Board game

The D&D Player's Handbook is literally the rulebook for a tabletop game, but it ships without a tabletop. Obviously it can be (and often is) played without a tabletop component, with digital character sheets and naught but a mental image of the battlefield. But if you want D&D to take place on the tabletop, a map and miniatures are the tabletop parts of the D&D tabletop game.

As many people do, I play D&D with maps and minis as often as I play it without. I don't think one way is better than the other. But if you want to reinforce that D&D is a game and not just a collaborative story, or if you just want to help people visualize where their characters are in relation to their enemies, then picking up a set of miniatures can be useful. The set I bought includes a map: it's just a basic rocky field map, with a grid, and unfortunately it's only one-sided (it easily could have been two maps in one, had they printed, say, a stone texture on the back). Other sets are specific to published adventures, so you can take a gaming group through a WotC book and always have the right monsters and villains on hand.

Your game kit

These miniatures aren't exactly a necessary part of your gaming kit, at least not the way dice and rulebooks are, but they're one tier down from that. They make for a well-rounded kit, perfect for those one shots you DM, and for the D&D League or Pathfinder Chronicles games you play.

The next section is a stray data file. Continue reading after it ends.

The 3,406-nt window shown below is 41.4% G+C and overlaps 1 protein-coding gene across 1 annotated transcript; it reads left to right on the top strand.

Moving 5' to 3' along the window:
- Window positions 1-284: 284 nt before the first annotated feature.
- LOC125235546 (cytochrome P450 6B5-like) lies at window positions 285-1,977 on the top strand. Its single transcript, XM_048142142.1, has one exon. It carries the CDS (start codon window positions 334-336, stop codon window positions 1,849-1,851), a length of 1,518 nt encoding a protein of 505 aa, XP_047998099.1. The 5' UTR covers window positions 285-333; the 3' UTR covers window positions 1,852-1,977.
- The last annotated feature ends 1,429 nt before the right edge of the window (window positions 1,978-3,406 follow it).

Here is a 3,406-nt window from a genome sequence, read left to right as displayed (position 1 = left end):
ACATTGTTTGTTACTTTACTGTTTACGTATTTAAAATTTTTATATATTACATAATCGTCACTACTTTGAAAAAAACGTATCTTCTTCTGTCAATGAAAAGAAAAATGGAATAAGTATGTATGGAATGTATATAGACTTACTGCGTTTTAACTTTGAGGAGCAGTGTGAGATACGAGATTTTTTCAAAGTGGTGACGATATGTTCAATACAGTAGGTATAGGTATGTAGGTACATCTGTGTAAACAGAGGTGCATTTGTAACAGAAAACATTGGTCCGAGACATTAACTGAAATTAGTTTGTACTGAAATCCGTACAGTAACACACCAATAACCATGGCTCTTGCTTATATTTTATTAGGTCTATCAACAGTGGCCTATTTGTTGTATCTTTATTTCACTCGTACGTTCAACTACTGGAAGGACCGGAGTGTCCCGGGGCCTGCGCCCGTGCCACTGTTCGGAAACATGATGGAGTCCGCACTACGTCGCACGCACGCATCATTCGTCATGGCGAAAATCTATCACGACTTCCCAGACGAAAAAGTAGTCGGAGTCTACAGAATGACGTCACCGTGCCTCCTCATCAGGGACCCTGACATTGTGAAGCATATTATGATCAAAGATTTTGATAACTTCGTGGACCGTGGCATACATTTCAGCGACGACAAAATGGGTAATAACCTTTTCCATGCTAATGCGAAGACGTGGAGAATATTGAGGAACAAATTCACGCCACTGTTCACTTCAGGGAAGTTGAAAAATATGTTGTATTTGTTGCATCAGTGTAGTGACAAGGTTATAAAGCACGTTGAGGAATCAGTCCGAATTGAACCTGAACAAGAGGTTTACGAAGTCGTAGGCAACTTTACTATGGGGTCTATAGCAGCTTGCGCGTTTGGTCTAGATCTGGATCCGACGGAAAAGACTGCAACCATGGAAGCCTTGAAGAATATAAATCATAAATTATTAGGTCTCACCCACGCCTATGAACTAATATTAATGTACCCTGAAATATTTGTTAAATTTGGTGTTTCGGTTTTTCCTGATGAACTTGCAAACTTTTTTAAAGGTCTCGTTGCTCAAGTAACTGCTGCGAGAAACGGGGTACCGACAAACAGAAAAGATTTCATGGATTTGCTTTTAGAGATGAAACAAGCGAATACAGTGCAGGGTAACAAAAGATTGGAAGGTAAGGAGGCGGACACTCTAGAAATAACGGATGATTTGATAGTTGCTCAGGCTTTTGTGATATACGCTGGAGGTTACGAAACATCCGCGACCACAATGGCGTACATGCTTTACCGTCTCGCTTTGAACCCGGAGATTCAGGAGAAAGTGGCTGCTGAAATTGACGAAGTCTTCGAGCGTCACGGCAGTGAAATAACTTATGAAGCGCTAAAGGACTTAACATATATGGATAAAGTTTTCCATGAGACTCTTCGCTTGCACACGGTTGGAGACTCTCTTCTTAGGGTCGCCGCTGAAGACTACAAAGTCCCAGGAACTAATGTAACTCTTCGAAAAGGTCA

And frankly, the Wizkids line of miniatures could easily become the add-on kit to each WotC adventure, if you have the funds and inclination. They release very nice sets of minis for each published adventure, and it seems the obvious marketing model to consider each book, along with a requisite set of miniatures, to be the "complete" game experience. Better yet, it's entirely modular and optional, so the Wizkid sets are a great addition to what is truly the best physical game system ever devised.

Photo by Mixed Signals, licensed under the Creative Commons BY license.